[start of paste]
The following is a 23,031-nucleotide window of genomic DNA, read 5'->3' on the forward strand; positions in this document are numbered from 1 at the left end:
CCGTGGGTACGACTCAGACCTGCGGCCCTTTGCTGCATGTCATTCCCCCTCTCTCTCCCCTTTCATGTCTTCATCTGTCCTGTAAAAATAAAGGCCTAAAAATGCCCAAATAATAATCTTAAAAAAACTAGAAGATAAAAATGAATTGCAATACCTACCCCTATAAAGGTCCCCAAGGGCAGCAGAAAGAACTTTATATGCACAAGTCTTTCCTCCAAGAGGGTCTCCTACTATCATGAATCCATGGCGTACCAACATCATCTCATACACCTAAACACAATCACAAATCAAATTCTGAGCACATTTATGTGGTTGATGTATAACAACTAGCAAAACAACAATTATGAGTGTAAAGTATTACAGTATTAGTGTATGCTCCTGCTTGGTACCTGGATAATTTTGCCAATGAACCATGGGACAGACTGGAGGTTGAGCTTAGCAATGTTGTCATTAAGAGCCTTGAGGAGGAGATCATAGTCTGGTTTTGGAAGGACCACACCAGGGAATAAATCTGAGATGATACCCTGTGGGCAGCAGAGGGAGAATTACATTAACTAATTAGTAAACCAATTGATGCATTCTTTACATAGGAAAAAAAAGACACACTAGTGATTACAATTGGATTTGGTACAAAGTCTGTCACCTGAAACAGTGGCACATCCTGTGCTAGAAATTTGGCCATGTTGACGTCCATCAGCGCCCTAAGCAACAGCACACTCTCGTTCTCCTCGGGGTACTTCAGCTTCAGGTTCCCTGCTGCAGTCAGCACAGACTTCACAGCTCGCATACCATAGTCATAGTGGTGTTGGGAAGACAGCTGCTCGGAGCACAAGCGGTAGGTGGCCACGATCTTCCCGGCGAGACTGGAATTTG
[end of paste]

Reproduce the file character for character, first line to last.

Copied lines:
The following is a 23,031-nucleotide window of genomic DNA, read 5'->3' on the forward strand; positions in this document are numbered from 1 at the left end:
CCGTGGGTACGACTCAGACCTGCGGCCCTTTGCTGCATGTCATTCCCCCTCTCTCTCCCCTTTCATGTCTTCATCTGTCCTGTAAAAATAAAGGCCTAAAAATGCCCAAATAATAATCTTAAAAAAACTAGAAGATAAAAATGAATTGCAATACCTACCCCTATAAAGGTCCCCAAGGGCAGCAGAAAGAACTTTATATGCACAAGTCTTTCCTCCAAGAGGGTCTCCTACTATCATGAATCCATGGCGTACCAACATCATCTCATACACCTAAACACAATCACAAATCAAATTCTGAGCACATTTATGTGGTTGATGTATAACAACTAGCAAAACAACAATTATGAGTGTAAAGTATTACAGTATTAGTGTATGCTCCTGCTTGGTACCTGGATAATTTTGCCAATGAACCATGGGACAGACTGGAGGTTGAGCTTAGCAATGTTGTCATTAAGAGCCTTGAGGAGGAGATCATAGTCTGGTTTTGGAAGGACCACACCAGGGAATAAATCTGAGATGATACCCTGTGGGCAGCAGAGGGAGAATTACATTAACTAATTAGTAAACCAATTGATGCATTCTTTACATAGGAAAAAAAAGACACACTAGTGATTACAATTGGATTTGGTACAAAGTCTGTCACCTGAAACAGTGGCACATCCTGTGCTAGAAATTTGGCCATGTTGACGTCCATCAGCGCCCTAAGCAACAGCACACTCTCGTTCTCCTCGGGGTACTTCAGCTTCAGGTTCCCTGCTGCAGTCAGCACAGACTTCACAGCTCGCATACCATAGTCATAGTGGTGTTGGGAAGACAGCTGCTCGGAGCACAAGCGGTAGGTGGCCACGATCTTCCCGGCGAGACTGGAATTTG